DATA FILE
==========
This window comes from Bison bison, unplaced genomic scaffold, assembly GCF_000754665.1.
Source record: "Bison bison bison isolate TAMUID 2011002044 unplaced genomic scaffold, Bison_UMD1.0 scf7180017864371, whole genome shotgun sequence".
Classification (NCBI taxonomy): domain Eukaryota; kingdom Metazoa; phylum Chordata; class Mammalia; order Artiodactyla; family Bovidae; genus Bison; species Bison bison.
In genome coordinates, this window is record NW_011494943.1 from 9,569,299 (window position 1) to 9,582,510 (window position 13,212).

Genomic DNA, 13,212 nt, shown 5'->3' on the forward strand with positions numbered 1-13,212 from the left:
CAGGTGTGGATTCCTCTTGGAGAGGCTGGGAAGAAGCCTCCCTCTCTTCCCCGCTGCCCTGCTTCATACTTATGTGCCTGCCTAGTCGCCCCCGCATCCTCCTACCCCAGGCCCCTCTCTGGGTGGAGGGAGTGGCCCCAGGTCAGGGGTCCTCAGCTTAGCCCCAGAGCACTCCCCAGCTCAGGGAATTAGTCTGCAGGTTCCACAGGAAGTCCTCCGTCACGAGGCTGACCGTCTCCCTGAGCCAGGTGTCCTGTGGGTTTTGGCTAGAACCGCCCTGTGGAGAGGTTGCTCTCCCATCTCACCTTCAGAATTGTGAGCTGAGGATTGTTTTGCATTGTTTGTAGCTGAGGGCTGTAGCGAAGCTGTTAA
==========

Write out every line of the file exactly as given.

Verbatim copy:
This window comes from Bison bison, unplaced genomic scaffold, assembly GCF_000754665.1.
Source record: "Bison bison bison isolate TAMUID 2011002044 unplaced genomic scaffold, Bison_UMD1.0 scf7180017864371, whole genome shotgun sequence".
Classification (NCBI taxonomy): domain Eukaryota; kingdom Metazoa; phylum Chordata; class Mammalia; order Artiodactyla; family Bovidae; genus Bison; species Bison bison.
In genome coordinates, this window is record NW_011494943.1 from 9,569,299 (window position 1) to 9,582,510 (window position 13,212).

Genomic DNA, 13,212 nt, shown 5'->3' on the forward strand with positions numbered 1-13,212 from the left:
CAGGTGTGGATTCCTCTTGGAGAGGCTGGGAAGAAGCCTCCCTCTCTTCCCCGCTGCCCTGCTTCATACTTATGTGCCTGCCTAGTCGCCCCCGCATCCTCCTACCCCAGGCCCCTCTCTGGGTGGAGGGAGTGGCCCCAGGTCAGGGGTCCTCAGCTTAGCCCCAGAGCACTCCCCAGCTCAGGGAATTAGTCTGCAGGTTCCACAGGAAGTCCTCCGTCACGAGGCTGACCGTCTCCCTGAGCCAGGTGTCCTGTGGGTTTTGGCTAGAACCGCCCTGTGGAGAGGTTGCTCTCCCATCTCACCTTCAGAATTGTGAGCTGAGGATTGTTTTGCATTGTTTGTAGCTGAGGGCTGTAGCGAAGCTGTTAA